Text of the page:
Wouldn’t it be great if there were a central address for loans to synagogues?
There are some organizations in communities like a Hebrew Free Loan Society, or a program of a local Jewish Vocational Service or Jewish Family Service that provide emergency loans to individuals. In this case, I am talking about a place to turn to when the synagogue is in need of financing for a major capital project.
Your capital campaign is complete or near complete and you are in need of a construction loan to break ground.
The building project has just been completed and you need to turn the construction loan into a mortgage that ideally coincides with the 5-year payout schedule of all contributors.
Both the Union for Reform Judaism and the Jewish Reconstructionist Movement offer loans to synagogues. At the URJ, such a loan is geared to congregations with 250 or fewer members. It is described as low interest and for up to $50,000. It can be used for a building construction project or even to provide the seed funding for the hiring of a rabbi.
Loans for Reconstructionist synagogues are for up to $20,000 and are interest free and also can be used for a wide range of uses.
This is great, but what about the big projects? Seven figure projects to renovate the building or purchase a new one. Several Church denominations have affiliated loan funds that offer financing. And there are other organizations that specifically focus on church financing. It seems that more often not synagogue are turning to local community banks. Rates are of course somewhat low now. But I have heard of occasions when banks required a congregant, or congregants to guarantee the synagogue’s loan.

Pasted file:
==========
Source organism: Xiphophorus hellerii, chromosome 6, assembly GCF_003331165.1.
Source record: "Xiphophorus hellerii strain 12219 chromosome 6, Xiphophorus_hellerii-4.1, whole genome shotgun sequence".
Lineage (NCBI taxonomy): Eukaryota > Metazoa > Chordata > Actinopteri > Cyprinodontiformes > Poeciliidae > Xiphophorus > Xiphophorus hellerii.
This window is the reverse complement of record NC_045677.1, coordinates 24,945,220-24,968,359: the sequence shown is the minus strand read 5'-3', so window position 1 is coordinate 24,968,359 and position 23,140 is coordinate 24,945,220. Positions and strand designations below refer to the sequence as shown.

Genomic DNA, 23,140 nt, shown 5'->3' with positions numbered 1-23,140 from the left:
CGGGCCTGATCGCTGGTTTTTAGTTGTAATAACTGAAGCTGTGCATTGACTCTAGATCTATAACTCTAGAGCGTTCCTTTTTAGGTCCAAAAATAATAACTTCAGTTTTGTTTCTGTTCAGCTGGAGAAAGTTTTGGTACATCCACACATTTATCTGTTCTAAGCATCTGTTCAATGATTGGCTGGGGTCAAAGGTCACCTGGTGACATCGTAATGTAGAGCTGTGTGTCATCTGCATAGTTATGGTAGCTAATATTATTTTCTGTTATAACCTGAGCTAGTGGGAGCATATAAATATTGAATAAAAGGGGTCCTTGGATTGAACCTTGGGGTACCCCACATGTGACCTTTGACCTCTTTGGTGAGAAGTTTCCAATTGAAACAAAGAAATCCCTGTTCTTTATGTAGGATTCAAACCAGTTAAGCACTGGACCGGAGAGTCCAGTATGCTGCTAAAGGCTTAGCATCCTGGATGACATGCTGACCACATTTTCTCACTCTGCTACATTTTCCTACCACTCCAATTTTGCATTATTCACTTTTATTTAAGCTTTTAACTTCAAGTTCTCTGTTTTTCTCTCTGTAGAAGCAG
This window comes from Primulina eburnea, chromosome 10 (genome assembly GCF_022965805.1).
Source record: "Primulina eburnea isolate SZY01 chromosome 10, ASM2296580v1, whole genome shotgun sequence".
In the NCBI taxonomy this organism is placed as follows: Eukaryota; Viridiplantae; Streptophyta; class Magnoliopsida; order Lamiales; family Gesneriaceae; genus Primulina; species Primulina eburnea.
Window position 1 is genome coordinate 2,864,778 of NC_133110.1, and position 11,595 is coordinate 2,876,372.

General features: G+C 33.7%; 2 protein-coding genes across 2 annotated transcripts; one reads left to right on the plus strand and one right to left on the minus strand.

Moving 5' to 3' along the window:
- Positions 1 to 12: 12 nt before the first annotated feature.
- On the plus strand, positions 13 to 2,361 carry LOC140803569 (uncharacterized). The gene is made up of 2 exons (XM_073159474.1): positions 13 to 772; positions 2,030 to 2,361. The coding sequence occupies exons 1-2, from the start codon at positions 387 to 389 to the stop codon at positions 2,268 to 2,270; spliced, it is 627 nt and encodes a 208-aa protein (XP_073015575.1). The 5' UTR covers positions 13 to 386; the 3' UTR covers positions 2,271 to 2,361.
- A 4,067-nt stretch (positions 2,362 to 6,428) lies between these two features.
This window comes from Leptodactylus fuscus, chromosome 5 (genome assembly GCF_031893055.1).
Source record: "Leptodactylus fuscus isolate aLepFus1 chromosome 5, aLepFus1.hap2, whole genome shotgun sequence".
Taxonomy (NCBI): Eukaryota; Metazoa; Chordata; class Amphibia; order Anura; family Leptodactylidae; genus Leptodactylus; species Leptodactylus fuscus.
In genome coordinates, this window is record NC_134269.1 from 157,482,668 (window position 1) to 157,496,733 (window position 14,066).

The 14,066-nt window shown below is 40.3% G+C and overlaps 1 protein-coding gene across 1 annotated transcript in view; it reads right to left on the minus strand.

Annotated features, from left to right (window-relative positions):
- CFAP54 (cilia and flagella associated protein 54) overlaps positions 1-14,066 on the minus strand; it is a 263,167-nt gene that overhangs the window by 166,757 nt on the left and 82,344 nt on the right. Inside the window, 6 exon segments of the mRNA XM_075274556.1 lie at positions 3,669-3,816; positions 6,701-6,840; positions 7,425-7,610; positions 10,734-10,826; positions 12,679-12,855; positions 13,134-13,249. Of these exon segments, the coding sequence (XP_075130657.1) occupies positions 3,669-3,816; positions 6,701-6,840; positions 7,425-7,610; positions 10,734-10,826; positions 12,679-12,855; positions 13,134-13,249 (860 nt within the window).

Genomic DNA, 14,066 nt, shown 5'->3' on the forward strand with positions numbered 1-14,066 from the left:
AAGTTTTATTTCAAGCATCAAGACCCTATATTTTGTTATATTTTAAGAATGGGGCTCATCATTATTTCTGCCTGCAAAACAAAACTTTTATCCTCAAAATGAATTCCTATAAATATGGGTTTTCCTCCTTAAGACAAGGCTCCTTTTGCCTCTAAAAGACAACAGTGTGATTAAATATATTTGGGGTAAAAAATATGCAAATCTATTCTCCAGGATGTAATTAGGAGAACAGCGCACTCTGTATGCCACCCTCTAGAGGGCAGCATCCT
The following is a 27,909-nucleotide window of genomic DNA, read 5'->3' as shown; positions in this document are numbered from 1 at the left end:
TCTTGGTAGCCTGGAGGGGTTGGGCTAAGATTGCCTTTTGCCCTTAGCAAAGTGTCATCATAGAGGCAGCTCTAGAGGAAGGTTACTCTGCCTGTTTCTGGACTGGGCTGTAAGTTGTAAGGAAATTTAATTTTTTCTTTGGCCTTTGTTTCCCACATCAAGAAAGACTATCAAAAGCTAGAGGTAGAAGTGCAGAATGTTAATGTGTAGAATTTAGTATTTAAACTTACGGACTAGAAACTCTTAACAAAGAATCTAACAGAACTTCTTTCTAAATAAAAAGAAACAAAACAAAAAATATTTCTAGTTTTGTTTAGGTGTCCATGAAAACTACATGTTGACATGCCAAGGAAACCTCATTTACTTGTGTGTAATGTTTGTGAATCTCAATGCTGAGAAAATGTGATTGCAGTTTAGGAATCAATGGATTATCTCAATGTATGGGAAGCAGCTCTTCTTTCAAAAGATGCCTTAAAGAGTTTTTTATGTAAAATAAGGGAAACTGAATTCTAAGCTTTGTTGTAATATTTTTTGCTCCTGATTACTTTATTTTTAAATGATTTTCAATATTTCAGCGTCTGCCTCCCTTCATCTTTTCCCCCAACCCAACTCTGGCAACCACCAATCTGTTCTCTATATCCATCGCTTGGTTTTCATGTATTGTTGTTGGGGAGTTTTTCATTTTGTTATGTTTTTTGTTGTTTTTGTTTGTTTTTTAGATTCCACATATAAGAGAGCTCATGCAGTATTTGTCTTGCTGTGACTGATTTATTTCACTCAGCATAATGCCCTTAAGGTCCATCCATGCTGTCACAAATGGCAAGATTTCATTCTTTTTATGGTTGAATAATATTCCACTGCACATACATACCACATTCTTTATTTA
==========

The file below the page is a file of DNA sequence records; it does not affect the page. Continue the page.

I have often thought it would be great to have a “Synagogue Credit Union”. Its mission would be to provide full banking functions for congregants and synagogues alike. Such a credit union would be the go to source for synagogue financing.
One other thing that I found fascinating about the Episcopal Church Building Fund is how their mission of the Fund has evolved. No longer is it just about making loans. Helping leaders of distressed churches address the complex issues around what to do with empty and underutilized buildings has also become a primary focus of the Fund.
We think that synagogues have challenges? For the past decade, 4-5 Episcopal churches have been closing their doors each month. The fund has brought together neighboring Episcopal churches in close proximity to discuss a possible merger, and asked the tough questions of church leaders to begin to think about what to do with their assets should the closing of the church be the most viable option.
Churches throughout the country are facing similar challenges as synagogues in terms of membership and filling the pews on Sundays.
Just so we synagogue leaders shouldn’t feel alone out there.